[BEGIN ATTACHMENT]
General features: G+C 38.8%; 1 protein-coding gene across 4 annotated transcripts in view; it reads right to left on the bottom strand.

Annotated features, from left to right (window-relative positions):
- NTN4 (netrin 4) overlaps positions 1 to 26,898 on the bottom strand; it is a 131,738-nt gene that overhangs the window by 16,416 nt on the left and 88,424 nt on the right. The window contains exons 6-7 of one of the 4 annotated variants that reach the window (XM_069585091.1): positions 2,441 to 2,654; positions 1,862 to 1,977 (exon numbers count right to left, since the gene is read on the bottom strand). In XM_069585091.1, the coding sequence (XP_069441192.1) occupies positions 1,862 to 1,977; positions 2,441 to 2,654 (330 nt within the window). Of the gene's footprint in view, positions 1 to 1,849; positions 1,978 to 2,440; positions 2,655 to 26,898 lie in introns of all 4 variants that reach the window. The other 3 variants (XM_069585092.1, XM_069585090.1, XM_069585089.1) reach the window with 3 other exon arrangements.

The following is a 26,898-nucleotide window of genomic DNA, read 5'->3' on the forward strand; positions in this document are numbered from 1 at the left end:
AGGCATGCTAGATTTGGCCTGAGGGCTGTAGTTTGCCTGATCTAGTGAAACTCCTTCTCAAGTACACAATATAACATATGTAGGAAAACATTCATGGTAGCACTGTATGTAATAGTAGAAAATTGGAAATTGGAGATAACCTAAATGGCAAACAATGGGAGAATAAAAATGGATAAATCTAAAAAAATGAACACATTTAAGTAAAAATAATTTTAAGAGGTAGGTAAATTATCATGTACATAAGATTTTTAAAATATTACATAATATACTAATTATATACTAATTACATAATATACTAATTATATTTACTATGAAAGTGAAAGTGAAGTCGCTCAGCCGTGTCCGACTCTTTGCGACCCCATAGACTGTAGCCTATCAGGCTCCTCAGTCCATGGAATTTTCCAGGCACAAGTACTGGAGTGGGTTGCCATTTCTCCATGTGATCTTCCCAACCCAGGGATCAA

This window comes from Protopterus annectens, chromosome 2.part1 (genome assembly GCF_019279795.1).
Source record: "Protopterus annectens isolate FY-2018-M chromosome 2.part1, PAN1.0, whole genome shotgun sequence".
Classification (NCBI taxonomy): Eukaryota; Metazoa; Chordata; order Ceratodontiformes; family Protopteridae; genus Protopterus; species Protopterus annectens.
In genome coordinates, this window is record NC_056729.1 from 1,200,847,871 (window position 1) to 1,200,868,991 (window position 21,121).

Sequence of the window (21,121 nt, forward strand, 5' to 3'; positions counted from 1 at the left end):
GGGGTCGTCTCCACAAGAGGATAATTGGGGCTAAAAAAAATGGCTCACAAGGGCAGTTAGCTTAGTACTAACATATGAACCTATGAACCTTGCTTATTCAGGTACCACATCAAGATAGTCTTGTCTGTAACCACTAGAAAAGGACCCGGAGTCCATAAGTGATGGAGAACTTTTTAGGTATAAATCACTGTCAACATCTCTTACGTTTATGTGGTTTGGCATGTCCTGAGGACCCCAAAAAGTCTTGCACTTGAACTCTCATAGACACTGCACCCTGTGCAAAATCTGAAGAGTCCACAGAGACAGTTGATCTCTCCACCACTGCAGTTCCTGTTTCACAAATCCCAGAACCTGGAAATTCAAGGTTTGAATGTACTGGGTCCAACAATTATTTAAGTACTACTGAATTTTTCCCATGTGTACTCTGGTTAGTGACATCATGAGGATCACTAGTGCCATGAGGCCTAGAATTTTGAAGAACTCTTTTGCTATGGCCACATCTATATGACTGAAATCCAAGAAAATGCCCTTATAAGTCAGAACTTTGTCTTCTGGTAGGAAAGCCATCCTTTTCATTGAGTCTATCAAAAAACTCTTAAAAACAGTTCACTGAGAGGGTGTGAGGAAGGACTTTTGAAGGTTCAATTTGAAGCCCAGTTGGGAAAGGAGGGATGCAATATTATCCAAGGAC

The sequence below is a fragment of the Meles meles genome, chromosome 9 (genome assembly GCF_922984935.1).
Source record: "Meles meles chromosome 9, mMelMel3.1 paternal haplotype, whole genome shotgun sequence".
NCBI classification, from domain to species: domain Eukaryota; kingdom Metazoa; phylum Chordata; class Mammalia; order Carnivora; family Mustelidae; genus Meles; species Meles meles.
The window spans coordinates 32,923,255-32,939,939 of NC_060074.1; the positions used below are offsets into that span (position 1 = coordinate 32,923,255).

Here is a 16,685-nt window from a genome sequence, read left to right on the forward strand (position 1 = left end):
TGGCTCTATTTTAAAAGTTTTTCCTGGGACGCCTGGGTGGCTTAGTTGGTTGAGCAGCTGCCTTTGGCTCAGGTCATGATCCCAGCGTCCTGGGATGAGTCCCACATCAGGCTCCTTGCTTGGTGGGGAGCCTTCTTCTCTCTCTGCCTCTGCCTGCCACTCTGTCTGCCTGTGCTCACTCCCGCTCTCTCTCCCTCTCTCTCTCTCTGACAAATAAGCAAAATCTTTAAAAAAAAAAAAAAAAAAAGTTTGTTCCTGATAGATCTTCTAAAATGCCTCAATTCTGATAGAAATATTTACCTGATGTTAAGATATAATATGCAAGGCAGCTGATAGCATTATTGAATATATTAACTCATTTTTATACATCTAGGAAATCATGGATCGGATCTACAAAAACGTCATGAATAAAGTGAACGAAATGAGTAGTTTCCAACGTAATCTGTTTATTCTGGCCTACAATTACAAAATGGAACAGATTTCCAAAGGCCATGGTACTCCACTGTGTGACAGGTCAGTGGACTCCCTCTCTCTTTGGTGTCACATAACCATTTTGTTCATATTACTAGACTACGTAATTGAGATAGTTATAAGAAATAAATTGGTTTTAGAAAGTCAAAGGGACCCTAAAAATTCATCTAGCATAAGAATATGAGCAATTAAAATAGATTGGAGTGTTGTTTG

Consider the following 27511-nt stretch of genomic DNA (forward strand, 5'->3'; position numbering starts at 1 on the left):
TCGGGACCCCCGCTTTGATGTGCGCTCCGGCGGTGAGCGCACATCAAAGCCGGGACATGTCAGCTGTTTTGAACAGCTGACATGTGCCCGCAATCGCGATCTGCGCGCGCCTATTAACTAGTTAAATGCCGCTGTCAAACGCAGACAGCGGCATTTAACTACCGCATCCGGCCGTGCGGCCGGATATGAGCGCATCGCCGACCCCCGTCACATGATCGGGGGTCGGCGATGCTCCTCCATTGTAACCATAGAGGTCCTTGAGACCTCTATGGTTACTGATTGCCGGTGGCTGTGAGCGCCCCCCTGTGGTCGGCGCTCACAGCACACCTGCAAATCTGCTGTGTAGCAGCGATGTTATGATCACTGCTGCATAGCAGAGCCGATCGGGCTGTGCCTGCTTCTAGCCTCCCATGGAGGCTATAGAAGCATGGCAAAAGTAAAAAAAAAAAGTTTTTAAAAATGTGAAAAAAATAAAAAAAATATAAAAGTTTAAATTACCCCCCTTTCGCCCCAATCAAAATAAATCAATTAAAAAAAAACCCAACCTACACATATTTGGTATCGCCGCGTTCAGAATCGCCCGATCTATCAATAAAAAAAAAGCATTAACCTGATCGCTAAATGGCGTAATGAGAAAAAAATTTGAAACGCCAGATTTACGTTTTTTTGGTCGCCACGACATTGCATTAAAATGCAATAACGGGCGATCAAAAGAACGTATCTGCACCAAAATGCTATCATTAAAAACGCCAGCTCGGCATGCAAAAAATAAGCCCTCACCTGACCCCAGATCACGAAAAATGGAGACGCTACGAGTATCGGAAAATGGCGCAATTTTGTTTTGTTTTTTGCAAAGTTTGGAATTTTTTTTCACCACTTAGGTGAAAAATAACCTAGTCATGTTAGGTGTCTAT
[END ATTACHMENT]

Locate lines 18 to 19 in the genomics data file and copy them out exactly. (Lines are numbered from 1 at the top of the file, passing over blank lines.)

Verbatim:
Consider the following 27511-nt stretch of genomic DNA (forward strand, 5'->3'; position numbering starts at 1 on the left):
TCGGGACCCCCGCTTTGATGTGCGCTCCGGCGGTGAGCGCACATCAAAGCCGGGACATGTCAGCTGTTTTGAACAGCTGACATGTGCCCGCAATCGCGATCTGCGCGCGCCTATTAACTAGTTAAATGCCGCTGTCAAACGCAGACAGCGGCATTTAACTACCGCATCCGGCCGTGCGGCCGGATATGAGCGCATCGCCGACCCCCGTCACATGATCGGGGGTCGGCGATGCTCCTCCATTGTAACCATAGAGGTCCTTGAGACCTCTATGGTTACTGATTGCCGGTGGCTGTGAGCGCCCCCCTGTGGTCGGCGCTCACAGCACACCTGCAAATCTGCTGTGTAGCAGCGATGTTATGATCACTGCTGCATAGCAGAGCCGATCGGGCTGTGCCTGCTTCTAGCCTCCCATGGAGGCTATAGAAGCATGGCAAAAGTAAAAAAAAAAAGTTTTTAAAAATGTGAAAAAAATAAAAAAAATATAAAAGTTTAAATTACCCCCCTTTCGCCCCAATCAAAATAAATCAATTAAAAAAAAACCCAACCTACACATATTTGGTATCGCCGCGTTCAGAATCGCCCGATCTATCAATAAAAAAAAAGCATTAACCTGATCGCTAAATGGCGTAATGAGAAAAAAATTTGAAACGCCAGATTTACGTTTTTTTGGTCGCCACGACATTGCATTAAAATGCAATAACGGGCGATCAAAAGAACGTATCTGCACCAAAATGCTATCATTAAAAACGCCAGCTCGGCATGCAAAAAATAAGCCCTCACCTGACCCCAGATCACGAAAAATGGAGACGCTACGAGTATCGGAAAATGGCGCAATTTTGTTTTGTTTTTTGCAAAGTTTGGAATTTTTTTTCACCACTTAGGTGAAAAATAACCTAGTCATGTTAGGTGTCTAT